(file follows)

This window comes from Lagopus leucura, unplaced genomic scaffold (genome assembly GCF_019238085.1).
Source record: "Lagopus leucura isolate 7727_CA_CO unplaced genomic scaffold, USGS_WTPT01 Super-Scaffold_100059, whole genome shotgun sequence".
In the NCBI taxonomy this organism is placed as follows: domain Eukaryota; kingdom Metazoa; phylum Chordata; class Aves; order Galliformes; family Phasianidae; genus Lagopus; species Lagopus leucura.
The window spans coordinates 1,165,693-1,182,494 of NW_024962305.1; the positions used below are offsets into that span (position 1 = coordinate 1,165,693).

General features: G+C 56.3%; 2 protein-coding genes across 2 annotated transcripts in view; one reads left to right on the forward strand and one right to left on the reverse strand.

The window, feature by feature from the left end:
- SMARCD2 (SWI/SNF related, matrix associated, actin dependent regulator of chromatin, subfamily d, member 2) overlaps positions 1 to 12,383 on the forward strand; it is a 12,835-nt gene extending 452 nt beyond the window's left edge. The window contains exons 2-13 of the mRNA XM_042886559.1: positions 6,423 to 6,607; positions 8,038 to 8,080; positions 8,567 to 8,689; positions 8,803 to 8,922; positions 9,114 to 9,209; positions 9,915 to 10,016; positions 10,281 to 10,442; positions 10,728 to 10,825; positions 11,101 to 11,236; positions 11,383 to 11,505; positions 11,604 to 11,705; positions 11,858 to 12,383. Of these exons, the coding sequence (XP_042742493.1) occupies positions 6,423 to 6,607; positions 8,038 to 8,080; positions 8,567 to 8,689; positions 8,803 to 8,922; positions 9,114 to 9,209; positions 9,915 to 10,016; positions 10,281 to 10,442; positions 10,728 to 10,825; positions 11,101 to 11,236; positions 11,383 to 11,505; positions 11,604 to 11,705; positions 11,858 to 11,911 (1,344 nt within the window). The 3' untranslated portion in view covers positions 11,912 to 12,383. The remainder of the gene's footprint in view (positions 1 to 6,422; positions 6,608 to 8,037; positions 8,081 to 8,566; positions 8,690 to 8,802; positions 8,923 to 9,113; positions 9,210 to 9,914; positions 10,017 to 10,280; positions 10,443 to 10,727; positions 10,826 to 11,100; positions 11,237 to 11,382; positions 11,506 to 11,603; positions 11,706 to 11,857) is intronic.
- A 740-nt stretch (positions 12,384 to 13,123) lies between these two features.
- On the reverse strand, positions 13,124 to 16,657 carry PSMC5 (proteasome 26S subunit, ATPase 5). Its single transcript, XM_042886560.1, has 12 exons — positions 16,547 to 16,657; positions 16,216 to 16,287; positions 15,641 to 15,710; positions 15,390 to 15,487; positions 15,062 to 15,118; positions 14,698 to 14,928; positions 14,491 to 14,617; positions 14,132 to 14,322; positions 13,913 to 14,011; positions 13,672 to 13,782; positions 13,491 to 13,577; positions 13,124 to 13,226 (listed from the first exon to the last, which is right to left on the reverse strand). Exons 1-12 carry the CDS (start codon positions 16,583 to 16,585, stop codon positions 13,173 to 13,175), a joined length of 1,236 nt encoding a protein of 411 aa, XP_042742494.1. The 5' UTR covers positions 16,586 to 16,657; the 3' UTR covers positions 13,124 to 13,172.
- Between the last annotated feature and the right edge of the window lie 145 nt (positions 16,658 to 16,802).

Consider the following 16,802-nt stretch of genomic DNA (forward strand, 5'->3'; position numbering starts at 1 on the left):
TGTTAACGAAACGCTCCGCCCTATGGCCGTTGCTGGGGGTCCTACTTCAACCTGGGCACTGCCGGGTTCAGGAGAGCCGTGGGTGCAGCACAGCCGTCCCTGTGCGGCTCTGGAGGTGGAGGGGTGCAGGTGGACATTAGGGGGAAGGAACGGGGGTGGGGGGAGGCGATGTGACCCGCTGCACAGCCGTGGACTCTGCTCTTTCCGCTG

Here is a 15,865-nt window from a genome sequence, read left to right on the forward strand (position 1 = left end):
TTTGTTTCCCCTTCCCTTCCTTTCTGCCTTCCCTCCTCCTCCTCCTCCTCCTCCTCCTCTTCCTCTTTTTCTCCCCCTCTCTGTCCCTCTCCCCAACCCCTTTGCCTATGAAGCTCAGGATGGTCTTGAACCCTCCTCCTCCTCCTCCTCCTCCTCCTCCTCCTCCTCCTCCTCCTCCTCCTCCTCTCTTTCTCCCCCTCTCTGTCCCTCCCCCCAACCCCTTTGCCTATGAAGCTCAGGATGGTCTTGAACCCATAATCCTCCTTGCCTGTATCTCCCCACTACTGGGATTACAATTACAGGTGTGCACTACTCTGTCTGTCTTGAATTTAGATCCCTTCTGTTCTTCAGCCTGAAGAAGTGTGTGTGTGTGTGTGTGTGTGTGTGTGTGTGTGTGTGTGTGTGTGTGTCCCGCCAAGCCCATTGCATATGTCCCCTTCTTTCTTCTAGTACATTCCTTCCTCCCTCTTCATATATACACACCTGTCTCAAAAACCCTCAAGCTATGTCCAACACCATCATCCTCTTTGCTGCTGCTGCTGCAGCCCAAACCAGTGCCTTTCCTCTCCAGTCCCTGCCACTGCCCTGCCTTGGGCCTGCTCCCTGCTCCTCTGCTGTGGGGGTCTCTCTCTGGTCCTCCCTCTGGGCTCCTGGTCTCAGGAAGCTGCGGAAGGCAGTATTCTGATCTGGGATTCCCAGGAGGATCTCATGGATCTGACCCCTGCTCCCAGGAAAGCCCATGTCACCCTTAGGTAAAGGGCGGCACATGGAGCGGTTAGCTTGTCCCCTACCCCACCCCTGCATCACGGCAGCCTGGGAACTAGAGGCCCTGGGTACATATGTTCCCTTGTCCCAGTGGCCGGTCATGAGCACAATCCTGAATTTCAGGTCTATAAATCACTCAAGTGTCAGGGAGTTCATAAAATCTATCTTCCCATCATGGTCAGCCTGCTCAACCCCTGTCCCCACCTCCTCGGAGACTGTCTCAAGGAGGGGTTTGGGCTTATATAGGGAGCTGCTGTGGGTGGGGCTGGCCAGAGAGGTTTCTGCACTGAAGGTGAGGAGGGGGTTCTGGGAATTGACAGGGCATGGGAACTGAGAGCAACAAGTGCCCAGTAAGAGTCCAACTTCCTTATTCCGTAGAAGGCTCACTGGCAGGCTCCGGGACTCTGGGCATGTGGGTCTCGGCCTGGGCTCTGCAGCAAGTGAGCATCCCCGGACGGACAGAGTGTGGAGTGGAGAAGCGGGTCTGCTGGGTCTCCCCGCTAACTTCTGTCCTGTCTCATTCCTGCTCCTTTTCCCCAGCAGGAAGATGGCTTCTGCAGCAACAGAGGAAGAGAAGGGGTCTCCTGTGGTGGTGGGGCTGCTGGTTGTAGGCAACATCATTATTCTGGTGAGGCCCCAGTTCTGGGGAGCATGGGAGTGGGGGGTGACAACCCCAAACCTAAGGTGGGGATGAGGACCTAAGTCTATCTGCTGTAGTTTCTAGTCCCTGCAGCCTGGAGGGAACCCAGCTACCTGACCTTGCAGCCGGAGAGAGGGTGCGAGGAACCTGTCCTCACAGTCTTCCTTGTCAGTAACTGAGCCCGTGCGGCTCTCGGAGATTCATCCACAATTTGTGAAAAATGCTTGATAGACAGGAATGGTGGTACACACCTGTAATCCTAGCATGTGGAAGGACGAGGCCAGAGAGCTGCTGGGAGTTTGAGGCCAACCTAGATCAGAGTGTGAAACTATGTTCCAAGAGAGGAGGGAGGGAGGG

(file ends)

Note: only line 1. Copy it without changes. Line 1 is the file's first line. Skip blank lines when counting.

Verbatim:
This window comes from Lagopus leucura, unplaced genomic scaffold (genome assembly GCF_019238085.1).